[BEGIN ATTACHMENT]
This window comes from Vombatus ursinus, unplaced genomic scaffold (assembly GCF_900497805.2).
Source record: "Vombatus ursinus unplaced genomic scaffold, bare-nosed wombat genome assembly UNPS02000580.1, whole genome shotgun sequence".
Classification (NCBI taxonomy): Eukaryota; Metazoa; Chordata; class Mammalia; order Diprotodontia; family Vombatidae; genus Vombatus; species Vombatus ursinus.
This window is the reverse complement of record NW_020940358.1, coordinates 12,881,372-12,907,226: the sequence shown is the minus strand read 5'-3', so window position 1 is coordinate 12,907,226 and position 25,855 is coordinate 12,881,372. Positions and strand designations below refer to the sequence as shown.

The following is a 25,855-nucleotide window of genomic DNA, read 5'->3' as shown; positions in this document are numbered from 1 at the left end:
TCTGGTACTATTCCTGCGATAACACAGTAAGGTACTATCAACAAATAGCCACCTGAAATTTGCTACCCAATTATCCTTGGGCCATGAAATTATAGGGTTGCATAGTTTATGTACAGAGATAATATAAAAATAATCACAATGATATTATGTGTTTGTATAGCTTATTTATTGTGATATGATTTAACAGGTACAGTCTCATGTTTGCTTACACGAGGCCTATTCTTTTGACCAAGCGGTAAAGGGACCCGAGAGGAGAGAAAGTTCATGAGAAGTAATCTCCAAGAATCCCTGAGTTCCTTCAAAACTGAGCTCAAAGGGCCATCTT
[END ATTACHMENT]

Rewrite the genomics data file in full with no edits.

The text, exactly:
This window comes from Vombatus ursinus, unplaced genomic scaffold (assembly GCF_900497805.2).
Source record: "Vombatus ursinus unplaced genomic scaffold, bare-nosed wombat genome assembly UNPS02000580.1, whole genome shotgun sequence".
Classification (NCBI taxonomy): Eukaryota; Metazoa; Chordata; class Mammalia; order Diprotodontia; family Vombatidae; genus Vombatus; species Vombatus ursinus.
This window is the reverse complement of record NW_020940358.1, coordinates 12,881,372-12,907,226: the sequence shown is the minus strand read 5'-3', so window position 1 is coordinate 12,907,226 and position 25,855 is coordinate 12,881,372. Positions and strand designations below refer to the sequence as shown.

The following is a 25,855-nucleotide window of genomic DNA, read 5'->3' as shown; positions in this document are numbered from 1 at the left end:
TCTGGTACTATTCCTGCGATAACACAGTAAGGTACTATCAACAAATAGCCACCTGAAATTTGCTACCCAATTATCCTTGGGCCATGAAATTATAGGGTTGCATAGTTTATGTACAGAGATAATATAAAAATAATCACAATGATATTATGTGTTTGTATAGCTTATTTATTGTGATATGATTTAACAGGTACAGTCTCATGTTTGCTTACACGAGGCCTATTCTTTTGACCAAGCGGTAAAGGGACCCGAGAGGAGAGAAAGTTCATGAGAAGTAATCTCCAAGAATCCCTGAGTTCCTTCAAAACTGAGCTCAAAGGGCCATCTT